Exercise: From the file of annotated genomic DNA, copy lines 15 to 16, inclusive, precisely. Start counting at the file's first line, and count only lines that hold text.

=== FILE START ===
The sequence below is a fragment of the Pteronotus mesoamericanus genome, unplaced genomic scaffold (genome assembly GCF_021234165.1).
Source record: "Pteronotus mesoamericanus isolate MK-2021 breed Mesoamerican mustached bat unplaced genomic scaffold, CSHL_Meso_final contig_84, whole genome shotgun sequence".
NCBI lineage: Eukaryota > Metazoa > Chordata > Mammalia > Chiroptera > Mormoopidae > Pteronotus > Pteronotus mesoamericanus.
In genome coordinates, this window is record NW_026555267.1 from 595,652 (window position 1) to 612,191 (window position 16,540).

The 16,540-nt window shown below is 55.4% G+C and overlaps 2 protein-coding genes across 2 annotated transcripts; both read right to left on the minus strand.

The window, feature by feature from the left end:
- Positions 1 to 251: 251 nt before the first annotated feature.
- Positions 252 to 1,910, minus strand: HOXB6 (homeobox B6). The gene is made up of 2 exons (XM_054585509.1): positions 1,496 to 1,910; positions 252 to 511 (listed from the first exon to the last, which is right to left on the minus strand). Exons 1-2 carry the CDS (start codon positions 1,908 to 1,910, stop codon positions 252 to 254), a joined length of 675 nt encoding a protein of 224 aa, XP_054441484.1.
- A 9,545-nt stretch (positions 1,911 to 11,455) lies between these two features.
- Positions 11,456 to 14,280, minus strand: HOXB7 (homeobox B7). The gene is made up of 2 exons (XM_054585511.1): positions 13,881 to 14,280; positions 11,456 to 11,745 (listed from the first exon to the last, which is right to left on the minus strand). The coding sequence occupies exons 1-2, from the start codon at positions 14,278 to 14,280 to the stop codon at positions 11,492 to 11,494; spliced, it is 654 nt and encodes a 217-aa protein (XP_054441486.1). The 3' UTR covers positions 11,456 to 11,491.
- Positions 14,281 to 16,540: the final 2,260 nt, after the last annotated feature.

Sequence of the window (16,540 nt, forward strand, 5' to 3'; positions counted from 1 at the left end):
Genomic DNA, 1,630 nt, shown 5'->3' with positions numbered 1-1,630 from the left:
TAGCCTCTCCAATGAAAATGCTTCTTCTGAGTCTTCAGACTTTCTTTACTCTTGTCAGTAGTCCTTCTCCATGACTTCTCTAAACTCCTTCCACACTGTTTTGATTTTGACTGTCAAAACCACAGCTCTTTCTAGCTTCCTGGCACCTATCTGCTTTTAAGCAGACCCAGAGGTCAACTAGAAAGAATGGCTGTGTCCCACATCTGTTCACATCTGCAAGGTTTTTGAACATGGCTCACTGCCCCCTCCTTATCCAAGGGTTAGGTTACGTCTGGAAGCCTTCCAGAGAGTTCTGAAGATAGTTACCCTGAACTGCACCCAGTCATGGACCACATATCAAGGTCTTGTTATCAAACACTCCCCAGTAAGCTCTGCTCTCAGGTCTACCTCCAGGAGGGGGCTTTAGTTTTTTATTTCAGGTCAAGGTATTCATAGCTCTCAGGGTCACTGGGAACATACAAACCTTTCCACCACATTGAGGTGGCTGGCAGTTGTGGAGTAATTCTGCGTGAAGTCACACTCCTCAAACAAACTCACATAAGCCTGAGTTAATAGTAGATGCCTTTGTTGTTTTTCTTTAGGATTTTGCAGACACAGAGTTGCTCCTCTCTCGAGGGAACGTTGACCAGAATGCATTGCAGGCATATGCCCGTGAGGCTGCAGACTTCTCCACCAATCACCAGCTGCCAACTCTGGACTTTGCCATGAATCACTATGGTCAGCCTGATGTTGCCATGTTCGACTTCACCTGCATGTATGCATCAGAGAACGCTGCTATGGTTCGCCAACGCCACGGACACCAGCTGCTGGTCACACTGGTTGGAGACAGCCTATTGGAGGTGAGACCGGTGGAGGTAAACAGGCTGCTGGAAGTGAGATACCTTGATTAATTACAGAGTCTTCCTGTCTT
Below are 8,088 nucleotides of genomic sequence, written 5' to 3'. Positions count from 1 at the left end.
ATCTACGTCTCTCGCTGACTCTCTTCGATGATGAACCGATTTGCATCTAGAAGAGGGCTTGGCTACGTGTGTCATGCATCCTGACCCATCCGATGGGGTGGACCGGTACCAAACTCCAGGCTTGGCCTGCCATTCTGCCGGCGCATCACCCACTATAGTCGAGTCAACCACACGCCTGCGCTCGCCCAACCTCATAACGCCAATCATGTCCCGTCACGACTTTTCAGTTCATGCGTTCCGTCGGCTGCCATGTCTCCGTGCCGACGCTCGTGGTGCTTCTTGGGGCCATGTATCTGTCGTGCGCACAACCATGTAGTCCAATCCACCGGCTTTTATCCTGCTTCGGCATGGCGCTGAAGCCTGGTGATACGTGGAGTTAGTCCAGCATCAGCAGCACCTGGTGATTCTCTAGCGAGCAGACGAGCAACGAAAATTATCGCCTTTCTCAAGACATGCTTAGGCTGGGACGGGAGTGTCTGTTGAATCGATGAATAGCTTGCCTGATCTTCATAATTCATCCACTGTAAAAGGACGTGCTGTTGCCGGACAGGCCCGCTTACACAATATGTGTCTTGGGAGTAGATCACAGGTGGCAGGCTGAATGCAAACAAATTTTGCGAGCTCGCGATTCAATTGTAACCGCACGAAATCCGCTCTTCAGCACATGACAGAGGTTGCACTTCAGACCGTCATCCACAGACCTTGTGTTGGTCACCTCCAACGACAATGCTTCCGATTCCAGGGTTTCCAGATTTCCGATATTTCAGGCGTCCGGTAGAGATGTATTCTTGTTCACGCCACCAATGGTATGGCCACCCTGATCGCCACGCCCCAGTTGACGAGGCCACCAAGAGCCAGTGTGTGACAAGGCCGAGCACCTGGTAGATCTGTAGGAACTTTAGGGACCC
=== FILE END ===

Below are 8,088 nucleotides of genomic sequence, written 5' to 3'. Positions count from 1 at the left end.
ATCTACGTCTCTCGCTGACTCTCTTCGATGATGAACCGATTTGCATCTAGAAGAGGGCTTGGCTACGTGTGTCATGCATCCTGACCCATCCGATGGGGTGGACCGGTACCAAACTCCAGGCTTGGCCTGCCATTCTGCCGGCGCATCACCCACTATAGTCGAGTCAACCACACGCCTGCGCTCGCCCAACCTCATAACGCCAATCATGTCCCGTCACGACTTTTCAGTTCATGCGTTCCGTCGGCTGCCATGTCTCCGTGCCGACGCTCGTGGTGCTTCTTGGGGCCATGTATCTGTCGTGCGCACAACCATGTAGTCCAATCCACCGGCTTTTATCCTGCTTCGGCATGGCGCTGAAGCCTGGTGATACGTGGAGTTAGTCCAGCATCAGCAGCACCTGGTGATTCTCTAGCGAGCAGACGAGCAACGAAAATTATCGCCTTTCTCAAGACATGCTTAGGCTGGGACGGGAGTGTCTGTTGAATCGATGAATAGCTTGCCTGATCTTCATAATTCATCCACTGTAAAAGGACGTGCTGTTGCCGGACAGGCCCGCTTACACAATATGTGTCTTGGGAGTAGATCACAGGTGGCAGGCTGAATGCAAACAAATTTTGCGAGCTCGCGATTCAATTGTAACCGCACGAAATCCGCTCTTCAGCACATGACAGAGGTTGCACTTCAGACCGTCATCCACAGACCTTGTGTTGGTCACCTCCAACGACAATGCTTCCGATTCCAGGGTTTCCAGATTTCCGATATTTCAGGCGTCCGGTAGAGATGTATTCTTGTTCACGCCACCAATGGTATGGCCACCCTGATCGCCACGCCCCAGTTGACGAGGCCACCAAGAGCCAGTGTGTGACAAGGCCGAGCACCTGGTAGATCTGTAGGAACTTTAGGGACCC